I have a small pile of blank cards with matching envelopes and have decided to use these to send messages to friends and family. Making this card was just the way I wish doing Zentangle always felt -- I was in the zone, and I didn't spend much time at all deciding on which patterns to go with. Everything just flowed. Drawing Zentangle feels like this very much of the time, true, but when I'm learning new patterns or techniques, or if I'm feeling tired or scattered, sometimes I find myself a bit stalled and wondering how to handle a composition. It was nice to slip back into the zone and to produce something I really like with very little effort or planning. 

Sunday, January 29, 2017

OLLI Winter Session, Day 1

On Friday, I met with a new group of Zentangle enthusiasts for the 2017 OLLI winter session. What fun we had! Here is the class mosaic:

We almost finished our first tile, but not quite. I gave everyone an overview of the Zentangle method, and that took time that under normal circumstances we would have had for drawing. In our remaining five sessions, we will devote each 1.5 hour meeting to drawing. After the group left, I stayed in the room to finish my tile (above, second from the left, bottom row):

I decided to add more Hollibaugh in the lower left to counterbalance the upper right. Florz (the little black diamonds) has pretty much disappeared into the Printemps (spirals) in the finished tile. I also added Tipple (the little bubbles) to more places in the finished tile, for balance. Finally, I added shading throughout. Shading usually makes quite a difference in the look of the finished tile. I recommend jumping right in with shading from the start to begin getting a feel for how it works best with different patterns.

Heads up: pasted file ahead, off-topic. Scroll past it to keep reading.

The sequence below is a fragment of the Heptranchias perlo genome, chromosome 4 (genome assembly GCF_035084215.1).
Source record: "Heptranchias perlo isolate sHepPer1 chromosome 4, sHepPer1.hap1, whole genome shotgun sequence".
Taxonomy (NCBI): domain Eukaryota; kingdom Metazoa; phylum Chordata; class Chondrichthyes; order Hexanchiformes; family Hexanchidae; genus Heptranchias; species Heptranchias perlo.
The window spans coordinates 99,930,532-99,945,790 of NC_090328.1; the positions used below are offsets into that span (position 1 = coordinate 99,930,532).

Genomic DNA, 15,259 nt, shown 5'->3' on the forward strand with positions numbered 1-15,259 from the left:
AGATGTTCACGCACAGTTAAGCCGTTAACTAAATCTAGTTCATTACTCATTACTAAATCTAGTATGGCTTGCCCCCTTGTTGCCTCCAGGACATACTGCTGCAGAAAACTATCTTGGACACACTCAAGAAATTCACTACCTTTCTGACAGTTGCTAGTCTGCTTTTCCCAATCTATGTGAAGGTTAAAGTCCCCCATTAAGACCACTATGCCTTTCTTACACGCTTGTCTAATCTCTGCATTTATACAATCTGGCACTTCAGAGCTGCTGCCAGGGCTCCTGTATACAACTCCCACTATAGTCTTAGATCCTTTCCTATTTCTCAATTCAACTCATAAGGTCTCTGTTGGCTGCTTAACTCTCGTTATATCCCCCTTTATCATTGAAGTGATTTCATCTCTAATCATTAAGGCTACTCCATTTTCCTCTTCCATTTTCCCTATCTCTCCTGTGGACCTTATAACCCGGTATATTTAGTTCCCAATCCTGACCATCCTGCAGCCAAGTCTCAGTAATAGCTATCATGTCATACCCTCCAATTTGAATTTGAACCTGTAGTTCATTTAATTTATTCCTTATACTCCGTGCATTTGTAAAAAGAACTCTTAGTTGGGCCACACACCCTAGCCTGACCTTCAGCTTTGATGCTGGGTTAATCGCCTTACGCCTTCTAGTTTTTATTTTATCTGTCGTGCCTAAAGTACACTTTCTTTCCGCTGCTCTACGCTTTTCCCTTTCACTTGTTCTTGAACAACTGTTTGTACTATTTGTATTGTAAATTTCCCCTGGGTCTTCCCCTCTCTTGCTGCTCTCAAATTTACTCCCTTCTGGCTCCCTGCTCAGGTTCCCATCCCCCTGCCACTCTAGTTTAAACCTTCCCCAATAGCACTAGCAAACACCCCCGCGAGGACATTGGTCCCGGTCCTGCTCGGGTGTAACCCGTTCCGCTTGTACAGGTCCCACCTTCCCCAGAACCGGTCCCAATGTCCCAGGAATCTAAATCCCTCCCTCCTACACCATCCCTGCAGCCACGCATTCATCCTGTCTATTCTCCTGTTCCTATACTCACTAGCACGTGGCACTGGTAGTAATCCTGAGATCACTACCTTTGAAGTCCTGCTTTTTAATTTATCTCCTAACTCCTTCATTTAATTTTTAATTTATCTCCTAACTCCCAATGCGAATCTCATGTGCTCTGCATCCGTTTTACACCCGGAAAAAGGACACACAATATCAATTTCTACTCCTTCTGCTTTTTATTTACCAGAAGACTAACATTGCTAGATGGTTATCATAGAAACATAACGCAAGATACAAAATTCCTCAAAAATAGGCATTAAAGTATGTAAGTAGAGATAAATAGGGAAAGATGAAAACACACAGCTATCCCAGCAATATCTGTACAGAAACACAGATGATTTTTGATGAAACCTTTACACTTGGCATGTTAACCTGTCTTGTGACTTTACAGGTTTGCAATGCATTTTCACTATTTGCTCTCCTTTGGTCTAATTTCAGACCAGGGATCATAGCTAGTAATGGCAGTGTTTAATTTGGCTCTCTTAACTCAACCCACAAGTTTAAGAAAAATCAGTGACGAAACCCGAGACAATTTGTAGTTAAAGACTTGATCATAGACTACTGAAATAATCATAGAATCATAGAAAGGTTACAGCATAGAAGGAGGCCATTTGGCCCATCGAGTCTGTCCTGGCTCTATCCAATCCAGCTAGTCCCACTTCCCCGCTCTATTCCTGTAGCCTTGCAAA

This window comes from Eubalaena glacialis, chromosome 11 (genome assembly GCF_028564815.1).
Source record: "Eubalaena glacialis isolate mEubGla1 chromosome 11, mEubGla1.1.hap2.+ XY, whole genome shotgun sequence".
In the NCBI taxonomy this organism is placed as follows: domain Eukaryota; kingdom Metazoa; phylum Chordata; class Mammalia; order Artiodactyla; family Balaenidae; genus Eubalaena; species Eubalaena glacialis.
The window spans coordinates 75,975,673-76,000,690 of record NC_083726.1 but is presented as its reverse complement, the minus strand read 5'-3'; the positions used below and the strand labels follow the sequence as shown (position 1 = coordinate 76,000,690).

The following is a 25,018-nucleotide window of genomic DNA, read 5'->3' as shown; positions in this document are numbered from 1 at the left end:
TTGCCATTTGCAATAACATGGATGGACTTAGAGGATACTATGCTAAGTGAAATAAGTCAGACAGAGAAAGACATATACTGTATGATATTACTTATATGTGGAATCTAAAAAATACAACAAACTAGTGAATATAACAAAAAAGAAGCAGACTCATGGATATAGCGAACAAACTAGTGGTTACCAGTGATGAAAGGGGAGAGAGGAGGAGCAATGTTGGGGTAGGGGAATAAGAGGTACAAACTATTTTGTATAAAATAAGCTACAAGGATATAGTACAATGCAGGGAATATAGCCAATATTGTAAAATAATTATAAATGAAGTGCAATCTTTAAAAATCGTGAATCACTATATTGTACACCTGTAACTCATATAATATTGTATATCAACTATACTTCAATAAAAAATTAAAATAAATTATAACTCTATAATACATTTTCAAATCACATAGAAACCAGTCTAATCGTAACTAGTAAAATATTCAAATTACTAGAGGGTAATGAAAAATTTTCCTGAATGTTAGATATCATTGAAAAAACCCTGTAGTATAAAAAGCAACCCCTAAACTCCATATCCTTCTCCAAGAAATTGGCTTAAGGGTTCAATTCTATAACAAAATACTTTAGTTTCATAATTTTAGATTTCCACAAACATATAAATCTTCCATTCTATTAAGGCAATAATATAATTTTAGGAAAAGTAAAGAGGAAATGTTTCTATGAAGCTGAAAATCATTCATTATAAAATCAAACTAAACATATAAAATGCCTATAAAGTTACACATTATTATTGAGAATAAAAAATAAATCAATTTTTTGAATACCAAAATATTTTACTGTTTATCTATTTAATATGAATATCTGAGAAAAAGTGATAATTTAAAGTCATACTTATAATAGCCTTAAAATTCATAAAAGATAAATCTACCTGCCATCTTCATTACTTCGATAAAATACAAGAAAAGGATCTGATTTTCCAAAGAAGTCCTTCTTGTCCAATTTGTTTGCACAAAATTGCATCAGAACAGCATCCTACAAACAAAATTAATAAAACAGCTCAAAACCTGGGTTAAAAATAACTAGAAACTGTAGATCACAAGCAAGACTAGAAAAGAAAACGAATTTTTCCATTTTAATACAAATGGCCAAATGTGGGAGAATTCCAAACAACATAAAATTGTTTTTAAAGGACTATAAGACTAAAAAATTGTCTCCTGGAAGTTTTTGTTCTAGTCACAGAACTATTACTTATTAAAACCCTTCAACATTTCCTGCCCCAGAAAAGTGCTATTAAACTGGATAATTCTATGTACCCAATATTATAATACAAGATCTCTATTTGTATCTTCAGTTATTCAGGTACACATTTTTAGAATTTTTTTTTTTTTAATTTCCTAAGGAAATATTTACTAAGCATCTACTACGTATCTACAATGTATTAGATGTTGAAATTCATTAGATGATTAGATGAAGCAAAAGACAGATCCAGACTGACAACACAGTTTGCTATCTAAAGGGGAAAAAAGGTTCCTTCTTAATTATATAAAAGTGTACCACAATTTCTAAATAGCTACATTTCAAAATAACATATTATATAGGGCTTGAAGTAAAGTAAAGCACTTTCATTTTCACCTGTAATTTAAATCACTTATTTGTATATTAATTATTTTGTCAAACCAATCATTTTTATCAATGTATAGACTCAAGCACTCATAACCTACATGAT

I hope everyone who was there on Friday will work a little more on the tiles we started, to finish them as I have done with mine. Bring them to our next session to share!

Overview: The tangles we learned in session 1 were Crescent Moon, Hollibaugh, Florz, and Tipple. The techniques we practiced and talked about were:
  1. Adding auras (as in Crescent Moon)
  2. Drawing under shapes and patterns to give the appearance of different levels of depth in the picture plane (as in Hollibaugh)
  3. Extending the reach of a pattern into an adjacent pattern to create more flow and connection between the parts of the composition (as between Printemps and Florz)
  4. Connecting peaks to create the appearance of a solid structure (the "tubes" in Crescent Moon)
  5. General shading tips
See you next week!

Wednesday, January 25, 2017

Math and Art

I saw this featured in the University of Minnesota Brief today:

Douglas Dunham and John Shier, "Fractal Monarchs"
30 x 40 cm digital print

Artists' statement: "The goal of our art is to create aesthetically pleasing fractal patterns,” stated Dunham. “This is a fractal pattern whose motifs are monarch butterflies. We modify our usual rule that motifs cannot overlap by allowing the antennas - but not the rest of the butterfly - to overlap another butterfly. For the randomly placed butterflies to exactly fill the rectangular region in the limit, their areas must decrease in size according to a precise formula: the area of the n-th butterfly is given by A/(zeta(c,N)(N+n)^c), where A is the area of the rectangle, and zeta(c,N) is the Hurwitz zeta function. For this pattern c = 1.26, N = 1.5, and 150 butterflies fill 72% of the rectangle."

The algorithm is completely mystifying to me, but the pattern is really cool. I was drawing shapes like these just the other day and feel inspired to draw from this image to extend my own sketching. 

Thursday, January 19, 2017

A few more tiles

 Three more recent tiles. Nothing fancy...just idle winter drawing.

Tangles: Paradox, Hurry, Munchin, Jonquil, Bales

Tangles: Paradox, Poke Leaf, Undu, Diva Dance (maybe...?)
fragments of Crescent Moon, Shattuck

Tangles: Flukes and other stuff...:)

Wednesday, January 18, 2017

Woman in a Quandary

This was fun to draw. The name of the pattern in the background is Quandary. The photo comes from a National Geo and shows a nun moving a round table top. I really like the combination of the real images and patterns.

Wednesday, January 11, 2017

One string, several possibilities